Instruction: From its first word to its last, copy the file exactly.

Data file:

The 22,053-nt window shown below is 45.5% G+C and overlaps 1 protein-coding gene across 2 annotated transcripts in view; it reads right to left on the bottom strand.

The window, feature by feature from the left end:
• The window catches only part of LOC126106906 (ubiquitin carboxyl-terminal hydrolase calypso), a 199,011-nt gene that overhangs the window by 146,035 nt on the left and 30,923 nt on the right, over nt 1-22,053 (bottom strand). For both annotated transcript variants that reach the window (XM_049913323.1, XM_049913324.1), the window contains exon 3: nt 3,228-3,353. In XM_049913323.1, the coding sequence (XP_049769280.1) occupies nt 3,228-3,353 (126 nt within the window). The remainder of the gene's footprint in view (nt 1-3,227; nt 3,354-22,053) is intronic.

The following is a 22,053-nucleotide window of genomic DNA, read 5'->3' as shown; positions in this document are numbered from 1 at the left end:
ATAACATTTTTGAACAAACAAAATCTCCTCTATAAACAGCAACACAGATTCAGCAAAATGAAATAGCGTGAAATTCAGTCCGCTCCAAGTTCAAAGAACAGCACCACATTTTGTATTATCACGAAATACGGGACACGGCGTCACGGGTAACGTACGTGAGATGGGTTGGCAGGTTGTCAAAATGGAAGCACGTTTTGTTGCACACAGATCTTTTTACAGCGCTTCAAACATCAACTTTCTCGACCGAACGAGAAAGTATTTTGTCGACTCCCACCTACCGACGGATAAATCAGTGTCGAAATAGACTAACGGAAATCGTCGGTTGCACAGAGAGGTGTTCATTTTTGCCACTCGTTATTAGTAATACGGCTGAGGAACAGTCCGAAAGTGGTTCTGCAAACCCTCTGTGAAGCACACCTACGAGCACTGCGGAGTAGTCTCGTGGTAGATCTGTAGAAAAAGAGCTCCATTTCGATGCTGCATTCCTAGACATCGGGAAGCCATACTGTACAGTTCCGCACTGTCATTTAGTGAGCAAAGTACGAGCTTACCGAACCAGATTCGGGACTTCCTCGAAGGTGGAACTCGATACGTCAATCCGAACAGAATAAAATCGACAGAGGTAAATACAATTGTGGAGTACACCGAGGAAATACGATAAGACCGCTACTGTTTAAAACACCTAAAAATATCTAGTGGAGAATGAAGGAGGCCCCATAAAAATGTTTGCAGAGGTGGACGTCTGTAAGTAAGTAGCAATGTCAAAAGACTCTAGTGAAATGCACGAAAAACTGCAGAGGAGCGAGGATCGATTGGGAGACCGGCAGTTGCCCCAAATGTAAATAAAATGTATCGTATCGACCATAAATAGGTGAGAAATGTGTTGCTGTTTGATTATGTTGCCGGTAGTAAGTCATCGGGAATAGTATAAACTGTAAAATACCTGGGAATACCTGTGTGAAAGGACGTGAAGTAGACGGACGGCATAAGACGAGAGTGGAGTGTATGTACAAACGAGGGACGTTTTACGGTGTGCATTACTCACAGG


The 22,053-nt window shown below is 45.5% G+C and overlaps 1 protein-coding gene across 2 annotated transcripts in view; it reads right to left on the bottom strand.

The window, feature by feature from the left end:
• The window catches only part of LOC126106906 (ubiquitin carboxyl-terminal hydrolase calypso), a 199,011-nt gene that overhangs the window by 146,035 nt on the left and 30,923 nt on the right, over nt 1-22,053 (bottom strand). For both annotated transcript variants that reach the window (XM_049913323.1, XM_049913324.1), the window contains exon 3: nt 3,228-3,353. In XM_049913323.1, the coding sequence (XP_049769280.1) occupies nt 3,228-3,353 (126 nt within the window). The remainder of the gene's footprint in view (nt 1-3,227; nt 3,354-22,053) is intronic.

The following is a 22,053-nucleotide window of genomic DNA, read 5'->3' as shown; positions in this document are numbered from 1 at the left end:
ATAACATTTTTGAACAAACAAAATCTCCTCTATAAACAGCAACACAGATTCAGCAAAATGAAATAGCGTGAAATTCAGTCCGCTCCAAGTTCAAAGAACAGCACCACATTTTGTATTATCACGAAATACGGGACACGGCGTCACGGGTAACGTACGTGAGATGGGTTGGCAGGTTGTCAAAATGGAAGCACGTTTTGTTGCACACAGATCTTTTTACAGCGCTTCAAACATCAACTTTCTCGACCGAACGAGAAAGTATTTTGTCGACTCCCACCTACCGACGGATAAATCAGTGTCGAAATAGACTAACGGAAATCGTCGGTTGCACAGAGAGGTGTTCATTTTTGCCACTCGTTATTAGTAATACGGCTGAGGAACAGTCCGAAAGTGGTTCTGCAAACCCTCTGTGAAGCACACCTACGAGCACTGCGGAGTAGTCTCGTGGTAGATCTGTAGAAAAAGAGCTCCATTTCGATGCTGCATTCCTAGACATCGGGAAGCCATACTGTACAGTTCCGCACTGTCATTTAGTGAGCAAAGTACGAGCTTACCGAACCAGATTCGGGACTTCCTCGAAGGTGGAACTCGATACGTCAATCCGAACAGAATAAAATCGACAGAGGTAAATACAATTGTGGAGTACACCGAGGAAATACGATAAGACCGCTACTGTTTAAAACACCTAAAAATATCTAGTGGAGAATGAAGGAGGCCCCATAAAAATGTTTGCAGAGGTGGACGTCTGTAAGTAAGTAGCAATGTCAAAAGACTCTAGTGAAATGCACGAAAAACTGCAGAGGAGCGAGGATCGATTGGGAGACCGGCAGTTGCCCCAAATGTAAATAAAATGTATCGTATCGACCATAAATAGGTGAGAAATGTGTTGCTGTTTGATTATGTTGCCGGTAGTAAGTCATCGGGAATAGTATAAACTGTAAAATACCTGGGAATACCTGTGTGAAAGGACGTGAAGTAGACGGACGGCATAAGACGAGAGTGGAGTGTATGTACAAACGAGGGACGTTTTACGGTGTGCATTACTCACAGG